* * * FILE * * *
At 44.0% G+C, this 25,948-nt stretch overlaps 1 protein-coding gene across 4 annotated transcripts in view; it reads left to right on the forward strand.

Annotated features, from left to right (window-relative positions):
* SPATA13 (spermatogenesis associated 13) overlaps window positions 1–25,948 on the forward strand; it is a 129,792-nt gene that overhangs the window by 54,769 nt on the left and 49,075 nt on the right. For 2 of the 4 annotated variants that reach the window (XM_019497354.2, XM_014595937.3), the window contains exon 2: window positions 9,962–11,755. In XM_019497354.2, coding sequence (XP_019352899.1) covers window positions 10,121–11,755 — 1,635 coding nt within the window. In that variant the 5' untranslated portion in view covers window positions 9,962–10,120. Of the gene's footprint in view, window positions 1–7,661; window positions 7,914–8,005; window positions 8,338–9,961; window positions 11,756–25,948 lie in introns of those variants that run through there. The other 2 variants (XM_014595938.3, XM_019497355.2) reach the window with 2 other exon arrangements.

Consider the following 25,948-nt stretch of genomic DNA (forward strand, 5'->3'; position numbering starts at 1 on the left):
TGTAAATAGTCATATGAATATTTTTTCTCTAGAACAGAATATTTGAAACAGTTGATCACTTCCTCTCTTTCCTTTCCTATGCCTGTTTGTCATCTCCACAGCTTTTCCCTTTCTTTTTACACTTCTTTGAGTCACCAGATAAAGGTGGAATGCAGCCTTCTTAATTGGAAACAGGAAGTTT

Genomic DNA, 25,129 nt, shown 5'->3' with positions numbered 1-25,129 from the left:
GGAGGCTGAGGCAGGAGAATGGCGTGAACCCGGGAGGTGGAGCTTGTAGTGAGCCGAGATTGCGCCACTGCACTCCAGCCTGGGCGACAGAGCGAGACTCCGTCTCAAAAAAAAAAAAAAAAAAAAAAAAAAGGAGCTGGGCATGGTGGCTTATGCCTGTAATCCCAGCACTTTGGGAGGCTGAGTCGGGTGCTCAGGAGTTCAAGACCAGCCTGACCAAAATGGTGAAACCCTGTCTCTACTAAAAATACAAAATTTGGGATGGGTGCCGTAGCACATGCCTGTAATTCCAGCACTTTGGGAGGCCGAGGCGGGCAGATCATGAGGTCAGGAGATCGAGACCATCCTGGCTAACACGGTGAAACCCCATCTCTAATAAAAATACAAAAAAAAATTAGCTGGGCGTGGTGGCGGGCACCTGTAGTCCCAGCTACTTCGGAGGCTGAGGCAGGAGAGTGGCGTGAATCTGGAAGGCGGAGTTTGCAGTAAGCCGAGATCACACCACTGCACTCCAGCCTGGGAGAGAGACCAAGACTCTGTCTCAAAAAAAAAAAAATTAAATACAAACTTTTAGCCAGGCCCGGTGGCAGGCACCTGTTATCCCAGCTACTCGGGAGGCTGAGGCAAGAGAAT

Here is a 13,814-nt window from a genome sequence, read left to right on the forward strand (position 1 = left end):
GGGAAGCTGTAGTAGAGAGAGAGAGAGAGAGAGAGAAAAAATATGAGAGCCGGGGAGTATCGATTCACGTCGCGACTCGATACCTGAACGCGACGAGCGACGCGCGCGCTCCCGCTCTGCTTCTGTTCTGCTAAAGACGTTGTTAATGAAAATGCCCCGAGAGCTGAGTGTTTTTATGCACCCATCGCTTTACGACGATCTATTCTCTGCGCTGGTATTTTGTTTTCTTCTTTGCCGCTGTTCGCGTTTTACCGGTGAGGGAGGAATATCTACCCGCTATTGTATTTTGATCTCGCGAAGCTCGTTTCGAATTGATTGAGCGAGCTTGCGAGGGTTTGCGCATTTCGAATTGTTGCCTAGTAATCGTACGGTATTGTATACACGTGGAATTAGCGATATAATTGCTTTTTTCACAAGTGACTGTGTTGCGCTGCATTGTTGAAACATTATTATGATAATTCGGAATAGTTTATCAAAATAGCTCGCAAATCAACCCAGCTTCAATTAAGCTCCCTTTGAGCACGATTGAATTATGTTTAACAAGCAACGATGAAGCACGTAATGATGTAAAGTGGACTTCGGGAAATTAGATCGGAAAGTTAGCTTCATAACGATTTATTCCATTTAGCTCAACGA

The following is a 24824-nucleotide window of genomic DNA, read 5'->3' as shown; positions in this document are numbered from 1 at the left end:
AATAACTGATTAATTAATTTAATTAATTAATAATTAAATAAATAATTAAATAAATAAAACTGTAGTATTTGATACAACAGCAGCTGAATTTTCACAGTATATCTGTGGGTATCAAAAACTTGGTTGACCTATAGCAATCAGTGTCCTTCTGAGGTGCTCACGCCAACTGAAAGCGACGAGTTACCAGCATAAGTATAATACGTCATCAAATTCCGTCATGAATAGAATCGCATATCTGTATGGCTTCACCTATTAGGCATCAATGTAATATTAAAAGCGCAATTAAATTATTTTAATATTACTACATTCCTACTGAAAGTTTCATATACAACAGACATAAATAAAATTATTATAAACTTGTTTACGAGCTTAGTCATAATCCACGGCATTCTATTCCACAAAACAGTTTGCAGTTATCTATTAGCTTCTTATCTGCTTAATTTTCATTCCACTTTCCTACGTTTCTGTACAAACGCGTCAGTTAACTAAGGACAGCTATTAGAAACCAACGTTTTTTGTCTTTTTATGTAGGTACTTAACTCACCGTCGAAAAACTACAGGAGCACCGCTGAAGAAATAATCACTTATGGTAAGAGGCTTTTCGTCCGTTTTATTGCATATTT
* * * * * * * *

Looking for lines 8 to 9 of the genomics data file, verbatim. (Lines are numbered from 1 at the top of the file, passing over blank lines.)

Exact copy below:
Here is a 13,814-nt window from a genome sequence, read left to right on the forward strand (position 1 = left end):
GGGAAGCTGTAGTAGAGAGAGAGAGAGAGAGAGAGAAAAAATATGAGAGCCGGGGAGTATCGATTCACGTCGCGACTCGATACCTGAACGCGACGAGCGACGCGCGCGCTCCCGCTCTGCTTCTGTTCTGCTAAAGACGTTGTTAATGAAAATGCCCCGAGAGCTGAGTGTTTTTATGCACCCATCGCTTTACGACGATCTATTCTCTGCGCTGGTATTTTGTTTTCTTCTTTGCCGCTGTTCGCGTTTTACCGGTGAGGGAGGAATATCTACCCGCTATTGTATTTTGATCTCGCGAAGCTCGTTTCGAATTGATTGAGCGAGCTTGCGAGGGTTTGCGCATTTCGAATTGTTGCCTAGTAATCGTACGGTATTGTATACACGTGGAATTAGCGATATAATTGCTTTTTTCACAAGTGACTGTGTTGCGCTGCATTGTTGAAACATTATTATGATAATTCGGAATAGTTTATCAAAATAGCTCGCAAATCAACCCAGCTTCAATTAAGCTCCCTTTGAGCACGATTGAATTATGTTTAACAAGCAACGATGAAGCACGTAATGATGTAAAGTGGACTTCGGGAAATTAGATCGGAAAGTTAGCTTCATAACGATTTATTCCATTTAGCTCAACGA